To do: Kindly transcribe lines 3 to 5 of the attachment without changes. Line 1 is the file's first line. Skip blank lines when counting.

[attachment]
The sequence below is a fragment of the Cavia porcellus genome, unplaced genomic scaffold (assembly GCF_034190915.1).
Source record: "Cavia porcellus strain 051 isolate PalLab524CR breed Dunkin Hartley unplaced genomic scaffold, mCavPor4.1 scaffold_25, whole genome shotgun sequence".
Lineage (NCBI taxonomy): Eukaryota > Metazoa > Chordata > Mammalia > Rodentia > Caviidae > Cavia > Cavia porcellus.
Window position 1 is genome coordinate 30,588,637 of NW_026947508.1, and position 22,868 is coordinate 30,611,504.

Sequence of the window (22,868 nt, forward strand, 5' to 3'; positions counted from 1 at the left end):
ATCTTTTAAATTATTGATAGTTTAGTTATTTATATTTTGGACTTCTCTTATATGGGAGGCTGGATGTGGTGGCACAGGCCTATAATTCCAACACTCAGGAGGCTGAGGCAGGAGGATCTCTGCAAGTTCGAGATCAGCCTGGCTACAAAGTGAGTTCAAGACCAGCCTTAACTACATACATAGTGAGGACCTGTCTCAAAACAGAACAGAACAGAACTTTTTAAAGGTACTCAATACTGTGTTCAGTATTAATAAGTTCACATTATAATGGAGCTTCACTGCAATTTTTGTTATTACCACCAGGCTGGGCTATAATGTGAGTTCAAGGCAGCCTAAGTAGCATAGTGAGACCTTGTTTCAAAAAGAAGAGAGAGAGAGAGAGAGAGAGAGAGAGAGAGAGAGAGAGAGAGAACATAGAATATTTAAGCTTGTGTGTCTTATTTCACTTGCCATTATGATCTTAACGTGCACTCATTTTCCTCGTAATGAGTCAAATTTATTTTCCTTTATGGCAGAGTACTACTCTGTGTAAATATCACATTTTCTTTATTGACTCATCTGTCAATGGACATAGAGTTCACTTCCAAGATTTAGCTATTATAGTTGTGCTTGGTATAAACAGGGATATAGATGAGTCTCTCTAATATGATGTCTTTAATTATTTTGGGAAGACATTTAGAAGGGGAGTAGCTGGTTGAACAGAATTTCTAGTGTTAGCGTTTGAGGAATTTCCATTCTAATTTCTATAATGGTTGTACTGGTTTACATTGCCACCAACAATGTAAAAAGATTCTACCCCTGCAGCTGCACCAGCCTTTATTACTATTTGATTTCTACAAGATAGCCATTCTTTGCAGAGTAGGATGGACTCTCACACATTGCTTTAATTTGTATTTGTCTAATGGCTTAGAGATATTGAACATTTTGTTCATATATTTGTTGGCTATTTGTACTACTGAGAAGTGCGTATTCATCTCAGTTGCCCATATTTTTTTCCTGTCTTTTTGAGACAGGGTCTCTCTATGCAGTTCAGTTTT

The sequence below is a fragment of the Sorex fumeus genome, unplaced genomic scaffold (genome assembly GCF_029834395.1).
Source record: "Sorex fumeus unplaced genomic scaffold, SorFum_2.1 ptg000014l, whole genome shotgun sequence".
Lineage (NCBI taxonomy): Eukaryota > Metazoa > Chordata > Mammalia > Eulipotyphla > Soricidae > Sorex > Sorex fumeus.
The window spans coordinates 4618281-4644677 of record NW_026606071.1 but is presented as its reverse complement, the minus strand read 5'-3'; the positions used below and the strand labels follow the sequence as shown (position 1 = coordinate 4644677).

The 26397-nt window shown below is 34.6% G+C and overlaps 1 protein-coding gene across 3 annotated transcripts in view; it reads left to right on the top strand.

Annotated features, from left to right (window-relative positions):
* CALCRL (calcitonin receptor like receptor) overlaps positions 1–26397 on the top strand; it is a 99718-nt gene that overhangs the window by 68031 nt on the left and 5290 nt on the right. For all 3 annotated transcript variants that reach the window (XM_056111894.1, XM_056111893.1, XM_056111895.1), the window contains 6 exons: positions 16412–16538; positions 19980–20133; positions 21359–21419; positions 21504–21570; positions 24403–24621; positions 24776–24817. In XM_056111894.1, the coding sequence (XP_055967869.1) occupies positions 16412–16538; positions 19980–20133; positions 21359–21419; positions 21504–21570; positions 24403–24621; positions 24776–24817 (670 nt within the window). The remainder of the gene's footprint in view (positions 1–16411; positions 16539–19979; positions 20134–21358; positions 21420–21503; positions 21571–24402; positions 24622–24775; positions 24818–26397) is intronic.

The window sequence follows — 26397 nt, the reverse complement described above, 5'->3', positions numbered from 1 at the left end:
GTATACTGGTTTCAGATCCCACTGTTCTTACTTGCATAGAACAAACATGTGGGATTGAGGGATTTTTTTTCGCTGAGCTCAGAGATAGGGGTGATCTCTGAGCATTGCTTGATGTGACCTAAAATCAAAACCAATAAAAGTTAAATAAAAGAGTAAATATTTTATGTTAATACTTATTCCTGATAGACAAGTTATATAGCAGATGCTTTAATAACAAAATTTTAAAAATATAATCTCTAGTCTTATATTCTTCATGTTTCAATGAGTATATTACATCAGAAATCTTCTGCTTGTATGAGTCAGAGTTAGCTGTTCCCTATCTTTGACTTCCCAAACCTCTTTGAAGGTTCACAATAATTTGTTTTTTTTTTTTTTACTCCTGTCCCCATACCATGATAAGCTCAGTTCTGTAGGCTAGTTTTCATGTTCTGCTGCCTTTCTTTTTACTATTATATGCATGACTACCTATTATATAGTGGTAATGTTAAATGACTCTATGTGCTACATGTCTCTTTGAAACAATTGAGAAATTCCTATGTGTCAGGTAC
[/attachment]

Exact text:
Lineage (NCBI taxonomy): Eukaryota > Metazoa > Chordata > Mammalia > Rodentia > Caviidae > Cavia > Cavia porcellus.
Window position 1 is genome coordinate 30,588,637 of NW_026947508.1, and position 22,868 is coordinate 30,611,504.

Sequence of the window (22,868 nt, forward strand, 5' to 3'; positions counted from 1 at the left end):